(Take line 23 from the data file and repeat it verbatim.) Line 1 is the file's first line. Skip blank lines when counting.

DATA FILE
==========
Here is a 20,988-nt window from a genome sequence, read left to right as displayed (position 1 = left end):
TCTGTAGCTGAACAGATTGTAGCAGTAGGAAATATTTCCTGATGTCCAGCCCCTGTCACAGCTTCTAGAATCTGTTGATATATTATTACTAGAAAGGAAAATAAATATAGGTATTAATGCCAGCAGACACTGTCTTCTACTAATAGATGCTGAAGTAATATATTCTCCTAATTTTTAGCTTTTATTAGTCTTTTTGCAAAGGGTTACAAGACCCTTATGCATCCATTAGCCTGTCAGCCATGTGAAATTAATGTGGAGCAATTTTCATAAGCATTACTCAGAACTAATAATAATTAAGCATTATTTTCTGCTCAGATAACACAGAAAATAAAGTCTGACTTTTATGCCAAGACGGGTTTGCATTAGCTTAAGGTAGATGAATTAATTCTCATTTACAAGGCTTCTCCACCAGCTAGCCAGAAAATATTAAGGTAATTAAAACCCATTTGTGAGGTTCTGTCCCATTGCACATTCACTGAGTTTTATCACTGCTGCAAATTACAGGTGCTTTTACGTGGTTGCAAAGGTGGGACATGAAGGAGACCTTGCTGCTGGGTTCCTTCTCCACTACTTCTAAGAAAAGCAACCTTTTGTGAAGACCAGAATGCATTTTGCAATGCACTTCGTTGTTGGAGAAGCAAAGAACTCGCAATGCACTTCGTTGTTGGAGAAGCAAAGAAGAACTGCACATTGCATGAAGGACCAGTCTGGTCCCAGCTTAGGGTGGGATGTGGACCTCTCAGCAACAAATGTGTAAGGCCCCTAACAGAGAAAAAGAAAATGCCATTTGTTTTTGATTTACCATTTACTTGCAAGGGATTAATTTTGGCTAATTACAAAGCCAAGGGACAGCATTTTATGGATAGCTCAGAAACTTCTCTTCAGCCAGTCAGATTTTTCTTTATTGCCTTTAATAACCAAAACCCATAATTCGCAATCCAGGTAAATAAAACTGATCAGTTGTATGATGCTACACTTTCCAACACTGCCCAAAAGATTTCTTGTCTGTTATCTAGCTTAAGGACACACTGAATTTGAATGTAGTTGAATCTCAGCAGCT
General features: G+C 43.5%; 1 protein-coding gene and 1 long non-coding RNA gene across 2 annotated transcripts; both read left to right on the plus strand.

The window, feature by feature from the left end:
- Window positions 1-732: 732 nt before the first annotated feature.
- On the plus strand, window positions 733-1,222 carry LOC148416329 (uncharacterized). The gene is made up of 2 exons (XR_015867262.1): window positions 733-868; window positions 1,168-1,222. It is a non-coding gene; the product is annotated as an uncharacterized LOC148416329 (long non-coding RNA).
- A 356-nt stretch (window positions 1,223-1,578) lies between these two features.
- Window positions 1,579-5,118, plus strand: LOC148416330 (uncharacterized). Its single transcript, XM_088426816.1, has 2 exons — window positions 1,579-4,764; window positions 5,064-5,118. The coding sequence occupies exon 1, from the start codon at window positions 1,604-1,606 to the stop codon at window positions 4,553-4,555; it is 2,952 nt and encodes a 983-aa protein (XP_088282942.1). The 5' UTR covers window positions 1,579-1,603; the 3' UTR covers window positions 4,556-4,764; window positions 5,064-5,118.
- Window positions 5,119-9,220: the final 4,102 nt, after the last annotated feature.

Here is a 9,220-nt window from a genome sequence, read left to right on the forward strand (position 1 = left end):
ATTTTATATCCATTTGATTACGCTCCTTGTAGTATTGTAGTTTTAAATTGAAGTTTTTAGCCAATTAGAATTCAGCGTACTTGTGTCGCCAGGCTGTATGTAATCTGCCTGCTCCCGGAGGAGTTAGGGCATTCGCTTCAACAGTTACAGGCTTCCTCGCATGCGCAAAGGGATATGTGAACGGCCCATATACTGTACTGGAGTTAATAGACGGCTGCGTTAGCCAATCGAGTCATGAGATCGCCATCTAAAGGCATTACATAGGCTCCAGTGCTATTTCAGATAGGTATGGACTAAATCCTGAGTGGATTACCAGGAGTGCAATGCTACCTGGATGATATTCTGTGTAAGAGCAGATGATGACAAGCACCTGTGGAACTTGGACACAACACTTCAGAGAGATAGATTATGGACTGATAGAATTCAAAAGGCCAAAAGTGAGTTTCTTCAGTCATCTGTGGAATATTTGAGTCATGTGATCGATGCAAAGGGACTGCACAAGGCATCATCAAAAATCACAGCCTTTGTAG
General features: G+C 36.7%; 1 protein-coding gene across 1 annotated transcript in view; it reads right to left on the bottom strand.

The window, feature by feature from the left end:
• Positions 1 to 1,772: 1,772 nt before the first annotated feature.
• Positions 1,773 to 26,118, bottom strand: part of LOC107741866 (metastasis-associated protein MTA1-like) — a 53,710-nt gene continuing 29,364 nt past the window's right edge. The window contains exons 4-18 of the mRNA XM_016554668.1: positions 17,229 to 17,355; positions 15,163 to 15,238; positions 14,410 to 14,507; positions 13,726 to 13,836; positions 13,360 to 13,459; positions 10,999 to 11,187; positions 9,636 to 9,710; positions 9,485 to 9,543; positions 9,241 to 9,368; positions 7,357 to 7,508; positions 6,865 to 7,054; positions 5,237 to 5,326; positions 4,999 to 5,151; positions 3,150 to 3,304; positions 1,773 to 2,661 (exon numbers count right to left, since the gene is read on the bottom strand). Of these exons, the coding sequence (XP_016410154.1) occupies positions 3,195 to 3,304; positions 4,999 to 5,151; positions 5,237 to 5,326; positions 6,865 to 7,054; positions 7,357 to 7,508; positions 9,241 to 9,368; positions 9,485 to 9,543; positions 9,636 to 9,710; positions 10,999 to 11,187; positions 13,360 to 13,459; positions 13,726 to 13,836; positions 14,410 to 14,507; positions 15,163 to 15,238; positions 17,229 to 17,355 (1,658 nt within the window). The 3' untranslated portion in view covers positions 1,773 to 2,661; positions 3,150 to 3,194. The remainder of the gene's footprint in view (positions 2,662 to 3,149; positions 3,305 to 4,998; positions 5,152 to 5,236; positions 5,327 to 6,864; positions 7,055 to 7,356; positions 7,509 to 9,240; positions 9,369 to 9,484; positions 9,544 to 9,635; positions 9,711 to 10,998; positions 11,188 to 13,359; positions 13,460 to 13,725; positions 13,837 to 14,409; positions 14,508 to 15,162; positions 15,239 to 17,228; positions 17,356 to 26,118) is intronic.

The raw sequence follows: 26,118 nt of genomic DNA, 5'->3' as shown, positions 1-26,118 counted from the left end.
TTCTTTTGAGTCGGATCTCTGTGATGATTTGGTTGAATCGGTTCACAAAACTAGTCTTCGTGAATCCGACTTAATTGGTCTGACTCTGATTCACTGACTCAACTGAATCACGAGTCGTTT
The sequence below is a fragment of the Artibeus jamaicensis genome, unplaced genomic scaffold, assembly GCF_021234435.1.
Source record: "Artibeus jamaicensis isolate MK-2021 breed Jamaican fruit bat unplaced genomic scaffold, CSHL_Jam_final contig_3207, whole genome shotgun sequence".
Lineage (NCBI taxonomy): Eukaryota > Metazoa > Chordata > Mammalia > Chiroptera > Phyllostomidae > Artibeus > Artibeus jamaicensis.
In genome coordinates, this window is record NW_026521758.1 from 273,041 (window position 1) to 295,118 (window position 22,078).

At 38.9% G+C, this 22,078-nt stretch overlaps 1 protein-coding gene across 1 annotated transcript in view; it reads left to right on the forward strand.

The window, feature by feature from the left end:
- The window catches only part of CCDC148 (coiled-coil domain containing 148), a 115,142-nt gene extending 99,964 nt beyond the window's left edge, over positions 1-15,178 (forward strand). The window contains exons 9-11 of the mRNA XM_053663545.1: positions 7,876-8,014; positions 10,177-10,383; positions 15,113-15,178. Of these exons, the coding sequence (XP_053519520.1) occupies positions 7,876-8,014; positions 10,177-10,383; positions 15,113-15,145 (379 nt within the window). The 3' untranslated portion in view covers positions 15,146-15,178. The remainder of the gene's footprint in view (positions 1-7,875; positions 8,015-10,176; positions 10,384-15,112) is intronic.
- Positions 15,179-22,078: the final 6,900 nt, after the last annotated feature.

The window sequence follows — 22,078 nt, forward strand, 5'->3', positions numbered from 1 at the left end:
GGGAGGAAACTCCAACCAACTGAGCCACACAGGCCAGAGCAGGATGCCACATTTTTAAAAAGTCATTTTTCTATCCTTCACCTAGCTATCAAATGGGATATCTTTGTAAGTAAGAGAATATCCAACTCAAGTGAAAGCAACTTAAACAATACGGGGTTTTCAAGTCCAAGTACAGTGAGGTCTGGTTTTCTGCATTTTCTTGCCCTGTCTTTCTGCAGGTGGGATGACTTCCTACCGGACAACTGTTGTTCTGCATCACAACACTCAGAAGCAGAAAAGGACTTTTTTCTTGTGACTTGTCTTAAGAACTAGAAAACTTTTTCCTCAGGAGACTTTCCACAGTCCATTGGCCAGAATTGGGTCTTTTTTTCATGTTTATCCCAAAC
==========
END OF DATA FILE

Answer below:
The window, feature by feature from the left end: